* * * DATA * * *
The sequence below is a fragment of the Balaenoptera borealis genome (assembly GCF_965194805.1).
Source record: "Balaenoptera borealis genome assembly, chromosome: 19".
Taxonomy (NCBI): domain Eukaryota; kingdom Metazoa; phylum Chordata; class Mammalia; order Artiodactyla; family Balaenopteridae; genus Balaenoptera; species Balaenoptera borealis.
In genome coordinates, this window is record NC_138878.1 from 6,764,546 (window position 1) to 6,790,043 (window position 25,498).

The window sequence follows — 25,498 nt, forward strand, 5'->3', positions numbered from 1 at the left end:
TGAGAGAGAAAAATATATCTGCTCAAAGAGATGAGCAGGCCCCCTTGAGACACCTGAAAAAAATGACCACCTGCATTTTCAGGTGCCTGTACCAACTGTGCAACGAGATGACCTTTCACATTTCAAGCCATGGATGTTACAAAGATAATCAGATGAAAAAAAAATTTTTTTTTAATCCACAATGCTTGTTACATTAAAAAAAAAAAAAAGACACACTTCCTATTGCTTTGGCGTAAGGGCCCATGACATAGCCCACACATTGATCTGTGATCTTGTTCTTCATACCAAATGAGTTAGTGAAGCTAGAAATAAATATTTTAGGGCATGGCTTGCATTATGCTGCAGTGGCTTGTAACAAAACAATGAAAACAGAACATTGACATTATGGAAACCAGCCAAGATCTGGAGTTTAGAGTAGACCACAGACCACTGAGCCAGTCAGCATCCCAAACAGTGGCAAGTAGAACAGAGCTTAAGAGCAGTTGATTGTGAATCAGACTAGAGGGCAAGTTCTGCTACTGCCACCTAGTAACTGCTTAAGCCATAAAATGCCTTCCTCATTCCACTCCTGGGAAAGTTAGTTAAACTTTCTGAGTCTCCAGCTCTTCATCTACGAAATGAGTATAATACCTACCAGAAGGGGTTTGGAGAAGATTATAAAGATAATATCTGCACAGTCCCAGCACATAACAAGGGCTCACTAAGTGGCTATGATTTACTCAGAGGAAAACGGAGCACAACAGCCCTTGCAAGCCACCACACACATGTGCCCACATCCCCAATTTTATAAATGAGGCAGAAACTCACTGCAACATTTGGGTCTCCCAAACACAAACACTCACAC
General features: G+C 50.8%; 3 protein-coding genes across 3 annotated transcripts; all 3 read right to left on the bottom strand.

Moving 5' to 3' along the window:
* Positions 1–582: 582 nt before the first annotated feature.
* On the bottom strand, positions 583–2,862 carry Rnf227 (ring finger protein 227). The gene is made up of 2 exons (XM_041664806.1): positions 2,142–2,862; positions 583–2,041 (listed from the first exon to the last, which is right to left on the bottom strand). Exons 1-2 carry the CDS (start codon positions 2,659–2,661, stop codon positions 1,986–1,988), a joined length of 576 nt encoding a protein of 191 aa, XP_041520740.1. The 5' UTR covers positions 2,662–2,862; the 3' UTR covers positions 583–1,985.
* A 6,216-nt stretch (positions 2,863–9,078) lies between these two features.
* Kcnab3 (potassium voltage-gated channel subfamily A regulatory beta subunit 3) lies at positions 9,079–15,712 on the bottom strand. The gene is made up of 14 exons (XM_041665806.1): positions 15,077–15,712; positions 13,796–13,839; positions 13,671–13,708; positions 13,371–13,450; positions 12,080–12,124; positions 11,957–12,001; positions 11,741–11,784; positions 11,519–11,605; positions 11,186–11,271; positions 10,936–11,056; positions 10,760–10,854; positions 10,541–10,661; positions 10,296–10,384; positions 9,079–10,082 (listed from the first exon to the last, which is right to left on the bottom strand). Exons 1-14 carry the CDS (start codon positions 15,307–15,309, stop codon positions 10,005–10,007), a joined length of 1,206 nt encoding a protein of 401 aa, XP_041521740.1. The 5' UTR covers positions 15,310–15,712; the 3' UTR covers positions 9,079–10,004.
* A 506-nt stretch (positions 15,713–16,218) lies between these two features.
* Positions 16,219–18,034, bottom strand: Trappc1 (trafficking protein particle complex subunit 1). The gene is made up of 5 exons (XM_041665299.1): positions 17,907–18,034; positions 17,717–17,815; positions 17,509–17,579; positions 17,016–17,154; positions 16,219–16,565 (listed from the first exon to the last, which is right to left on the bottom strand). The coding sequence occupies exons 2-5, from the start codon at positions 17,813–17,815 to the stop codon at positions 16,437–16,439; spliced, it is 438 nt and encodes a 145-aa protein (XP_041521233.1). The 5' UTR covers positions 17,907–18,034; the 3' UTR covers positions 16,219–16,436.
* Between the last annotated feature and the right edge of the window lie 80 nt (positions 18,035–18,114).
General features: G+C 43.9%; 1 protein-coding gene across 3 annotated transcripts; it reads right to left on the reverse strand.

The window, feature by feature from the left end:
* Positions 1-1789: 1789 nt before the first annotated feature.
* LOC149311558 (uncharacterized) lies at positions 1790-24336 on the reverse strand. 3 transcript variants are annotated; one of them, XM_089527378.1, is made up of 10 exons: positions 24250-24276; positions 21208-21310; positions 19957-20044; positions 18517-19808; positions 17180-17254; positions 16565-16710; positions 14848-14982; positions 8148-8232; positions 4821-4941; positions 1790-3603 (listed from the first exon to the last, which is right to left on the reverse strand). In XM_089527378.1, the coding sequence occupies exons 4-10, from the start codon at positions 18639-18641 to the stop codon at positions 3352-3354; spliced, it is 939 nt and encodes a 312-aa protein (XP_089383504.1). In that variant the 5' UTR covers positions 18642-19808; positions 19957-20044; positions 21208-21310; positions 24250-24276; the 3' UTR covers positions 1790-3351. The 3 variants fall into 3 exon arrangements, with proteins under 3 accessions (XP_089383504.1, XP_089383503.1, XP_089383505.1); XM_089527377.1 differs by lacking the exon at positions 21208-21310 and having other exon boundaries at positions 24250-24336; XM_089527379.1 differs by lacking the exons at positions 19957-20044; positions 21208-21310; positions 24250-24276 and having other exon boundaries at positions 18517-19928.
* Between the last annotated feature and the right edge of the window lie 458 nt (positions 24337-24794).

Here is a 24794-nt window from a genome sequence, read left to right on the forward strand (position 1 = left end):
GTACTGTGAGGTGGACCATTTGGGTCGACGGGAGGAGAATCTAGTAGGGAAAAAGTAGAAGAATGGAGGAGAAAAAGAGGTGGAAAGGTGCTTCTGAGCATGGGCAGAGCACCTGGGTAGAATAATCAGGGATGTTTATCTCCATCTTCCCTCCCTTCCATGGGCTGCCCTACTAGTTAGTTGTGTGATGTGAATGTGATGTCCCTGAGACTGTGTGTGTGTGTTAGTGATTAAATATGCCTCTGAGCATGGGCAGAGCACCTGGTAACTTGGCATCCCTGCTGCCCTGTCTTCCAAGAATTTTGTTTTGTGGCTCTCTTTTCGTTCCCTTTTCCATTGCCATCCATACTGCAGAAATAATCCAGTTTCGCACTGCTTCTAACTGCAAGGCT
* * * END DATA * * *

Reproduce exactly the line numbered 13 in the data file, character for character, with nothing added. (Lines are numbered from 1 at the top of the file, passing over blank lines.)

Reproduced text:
* A 506-nt stretch (positions 15,713–16,218) lies between these two features.